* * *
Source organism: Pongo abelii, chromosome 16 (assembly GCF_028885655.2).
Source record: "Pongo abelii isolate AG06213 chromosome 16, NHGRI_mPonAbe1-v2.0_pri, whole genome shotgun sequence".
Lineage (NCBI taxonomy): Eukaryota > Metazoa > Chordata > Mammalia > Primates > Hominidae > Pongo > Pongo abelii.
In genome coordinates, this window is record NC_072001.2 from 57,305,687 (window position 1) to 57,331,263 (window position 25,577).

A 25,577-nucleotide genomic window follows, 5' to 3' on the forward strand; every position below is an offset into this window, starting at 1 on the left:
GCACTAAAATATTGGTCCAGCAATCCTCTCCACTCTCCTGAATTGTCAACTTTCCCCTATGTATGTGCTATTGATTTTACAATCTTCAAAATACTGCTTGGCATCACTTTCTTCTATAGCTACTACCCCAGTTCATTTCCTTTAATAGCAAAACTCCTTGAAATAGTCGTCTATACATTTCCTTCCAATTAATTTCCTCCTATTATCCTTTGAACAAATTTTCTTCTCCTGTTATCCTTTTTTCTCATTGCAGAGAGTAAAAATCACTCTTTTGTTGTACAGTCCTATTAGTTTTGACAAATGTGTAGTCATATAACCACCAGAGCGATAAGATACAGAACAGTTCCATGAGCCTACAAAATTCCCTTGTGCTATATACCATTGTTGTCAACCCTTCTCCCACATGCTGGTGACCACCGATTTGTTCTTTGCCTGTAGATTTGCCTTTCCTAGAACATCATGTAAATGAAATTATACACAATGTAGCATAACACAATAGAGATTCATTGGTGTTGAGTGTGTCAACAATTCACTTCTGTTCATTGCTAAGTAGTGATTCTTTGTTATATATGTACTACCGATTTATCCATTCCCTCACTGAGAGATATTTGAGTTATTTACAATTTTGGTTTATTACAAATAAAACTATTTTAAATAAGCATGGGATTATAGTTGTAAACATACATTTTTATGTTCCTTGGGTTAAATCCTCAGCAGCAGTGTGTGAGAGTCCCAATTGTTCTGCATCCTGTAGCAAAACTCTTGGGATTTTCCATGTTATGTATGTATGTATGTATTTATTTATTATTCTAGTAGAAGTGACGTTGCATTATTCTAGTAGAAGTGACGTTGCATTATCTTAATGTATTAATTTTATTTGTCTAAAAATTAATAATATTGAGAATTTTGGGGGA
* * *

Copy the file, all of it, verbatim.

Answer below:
Source organism: Pongo abelii, chromosome 16 (assembly GCF_028885655.2).
Source record: "Pongo abelii isolate AG06213 chromosome 16, NHGRI_mPonAbe1-v2.0_pri, whole genome shotgun sequence".
Lineage (NCBI taxonomy): Eukaryota > Metazoa > Chordata > Mammalia > Primates > Hominidae > Pongo > Pongo abelii.
In genome coordinates, this window is record NC_072001.2 from 57,305,687 (window position 1) to 57,331,263 (window position 25,577).

A 25,577-nucleotide genomic window follows, 5' to 3' on the forward strand; every position below is an offset into this window, starting at 1 on the left:
GCACTAAAATATTGGTCCAGCAATCCTCTCCACTCTCCTGAATTGTCAACTTTCCCCTATGTATGTGCTATTGATTTTACAATCTTCAAAATACTGCTTGGCATCACTTTCTTCTATAGCTACTACCCCAGTTCATTTCCTTTAATAGCAAAACTCCTTGAAATAGTCGTCTATACATTTCCTTCCAATTAATTTCCTCCTATTATCCTTTGAACAAATTTTCTTCTCCTGTTATCCTTTTTTCTCATTGCAGAGAGTAAAAATCACTCTTTTGTTGTACAGTCCTATTAGTTTTGACAAATGTGTAGTCATATAACCACCAGAGCGATAAGATACAGAACAGTTCCATGAGCCTACAAAATTCCCTTGTGCTATATACCATTGTTGTCAACCCTTCTCCCACATGCTGGTGACCACCGATTTGTTCTTTGCCTGTAGATTTGCCTTTCCTAGAACATCATGTAAATGAAATTATACACAATGTAGCATAACACAATAGAGATTCATTGGTGTTGAGTGTGTCAACAATTCACTTCTGTTCATTGCTAAGTAGTGATTCTTTGTTATATATGTACTACCGATTTATCCATTCCCTCACTGAGAGATATTTGAGTTATTTACAATTTTGGTTTATTACAAATAAAACTATTTTAAATAAGCATGGGATTATAGTTGTAAACATACATTTTTATGTTCCTTGGGTTAAATCCTCAGCAGCAGTGTGTGAGAGTCCCAATTGTTCTGCATCCTGTAGCAAAACTCTTGGGATTTTCCATGTTATGTATGTATGTATGTATTTATTTATTATTCTAGTAGAAGTGACGTTGCATTATTCTAGTAGAAGTGACGTTGCATTATCTTAATGTATTAATTTTATTTGTCTAAAAATTAATAATATTGAGAATTTTGGGGGA